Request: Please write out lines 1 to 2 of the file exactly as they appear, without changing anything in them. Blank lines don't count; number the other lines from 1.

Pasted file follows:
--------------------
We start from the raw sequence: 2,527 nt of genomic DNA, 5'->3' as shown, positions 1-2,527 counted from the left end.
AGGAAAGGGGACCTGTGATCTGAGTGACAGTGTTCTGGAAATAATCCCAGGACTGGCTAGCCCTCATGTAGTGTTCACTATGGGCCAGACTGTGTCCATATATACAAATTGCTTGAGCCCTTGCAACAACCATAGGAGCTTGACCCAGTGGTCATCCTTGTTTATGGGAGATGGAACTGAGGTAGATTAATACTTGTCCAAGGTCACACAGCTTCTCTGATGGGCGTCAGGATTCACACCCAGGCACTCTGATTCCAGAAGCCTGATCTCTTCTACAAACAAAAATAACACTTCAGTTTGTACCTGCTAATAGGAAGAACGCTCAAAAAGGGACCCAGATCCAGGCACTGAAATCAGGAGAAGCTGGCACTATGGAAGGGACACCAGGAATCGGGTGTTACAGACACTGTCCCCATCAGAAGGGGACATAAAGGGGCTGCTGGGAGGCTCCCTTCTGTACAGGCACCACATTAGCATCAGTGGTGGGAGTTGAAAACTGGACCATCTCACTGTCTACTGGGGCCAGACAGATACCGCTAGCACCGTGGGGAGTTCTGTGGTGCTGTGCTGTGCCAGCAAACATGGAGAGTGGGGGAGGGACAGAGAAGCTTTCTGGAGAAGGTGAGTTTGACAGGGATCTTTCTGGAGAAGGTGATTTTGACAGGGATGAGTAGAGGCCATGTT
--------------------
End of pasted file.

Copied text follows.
We start from the raw sequence: 2,527 nt of genomic DNA, 5'->3' as shown, positions 1-2,527 counted from the left end.
AGGAAAGGGGACCTGTGATCTGAGTGACAGTGTTCTGGAAATAATCCCAGGACTGGCTAGCCCTCATGTAGTGTTCACTATGGGCCAGACTGTGTCCATATATACAAATTGCTTGAGCCCTTGCAACAACCATAGGAGCTTGACCCAGTGGTCATCCTTGTTTATGGGAGATGGAACTGAGGTAGATTAATACTTGTCCAAGGTCACACAGCTTCTCTGATGGGCGTCAGGATTCACACCCAGGCACTCTGATTCCAGAAGCCTGATCTCTTCTACAAACAAAAATAACACTTCAGTTTGTACCTGCTAATAGGAAGAACGCTCAAAAAGGGACCCAGATCCAGGCACTGAAATCAGGAGAAGCTGGCACTATGGAAGGGACACCAGGAATCGGGTGTTACAGACACTGTCCCCATCAGAAGGGGACATAAAGGGGCTGCTGGGAGGCTCCCTTCTGTACAGGCACCACATTAGCATCAGTGGTGGGAGTTGAAAACTGGACCATCTCACTGTCTACTGGGGCCAGACAGATACCGCTAGCACCGTGGGGAGTTCTGTGGTGCTGTGCTGTGCCAGCAAACATGGAGAGTGGGGGAGGGACAGAGAAGCTTTCTGGAGAAGGTGAGTTTGACAGGGATCTTTCTGGAGAAGGTGATTTTGACAGGGATGAGTAGAGGCCATGTT